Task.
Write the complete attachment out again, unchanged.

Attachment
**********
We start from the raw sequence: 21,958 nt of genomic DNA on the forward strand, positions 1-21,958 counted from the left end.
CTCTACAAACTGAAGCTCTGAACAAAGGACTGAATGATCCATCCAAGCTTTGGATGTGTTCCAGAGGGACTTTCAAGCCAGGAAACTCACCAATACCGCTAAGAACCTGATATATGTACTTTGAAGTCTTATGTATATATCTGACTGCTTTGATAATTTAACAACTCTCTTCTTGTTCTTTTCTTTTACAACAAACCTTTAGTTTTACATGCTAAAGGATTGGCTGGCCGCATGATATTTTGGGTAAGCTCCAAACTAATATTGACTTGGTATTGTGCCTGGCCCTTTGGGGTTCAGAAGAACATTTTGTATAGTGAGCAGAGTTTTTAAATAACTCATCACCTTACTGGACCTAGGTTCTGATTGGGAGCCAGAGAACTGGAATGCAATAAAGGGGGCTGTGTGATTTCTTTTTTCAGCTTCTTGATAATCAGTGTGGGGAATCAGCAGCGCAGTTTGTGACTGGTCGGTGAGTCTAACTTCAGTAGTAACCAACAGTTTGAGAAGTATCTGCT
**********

We start from the raw sequence: 21,958 nt of genomic DNA on the forward strand, positions 1-21,958 counted from the left end.
CTCTACAAACTGAAGCTCTGAACAAAGGACTGAATGATCCATCCAAGCTTTGGATGTGTTCCAGAGGGACTTTCAAGCCAGGAAACTCACCAATACCGCTAAGAACCTGATATATGTACTTTGAAGTCTTATGTATATATCTGACTGCTTTGATAATTTAACAACTCTCTTCTTGTTCTTTTCTTTTACAACAAACCTTTAGTTTTACATGCTAAAGGATTGGCTGGCCGCATGATATTTTGGGTAAGCTCCAAACTAATATTGACTTGGTATTGTGCCTGGCCCTTTGGGGTTCAGAAGAACATTTTGTATAGTGAGCAGAGTTTTTAAATAACTCATCACCTTACTGGACCTAGGTTCTGATTGGGAGCCAGAGAACTGGAATGCAATAAAGGGGGCTGTGTGATTTCTTTTTTCAGCTTCTTGATAATCAGTGTGGGGAATCAGCAGCGCAGTTTGTGACTGGTCGGTGAGTCTAACTTCAGTAGTAACCAACAGTTTGAGAAGTATCTGCT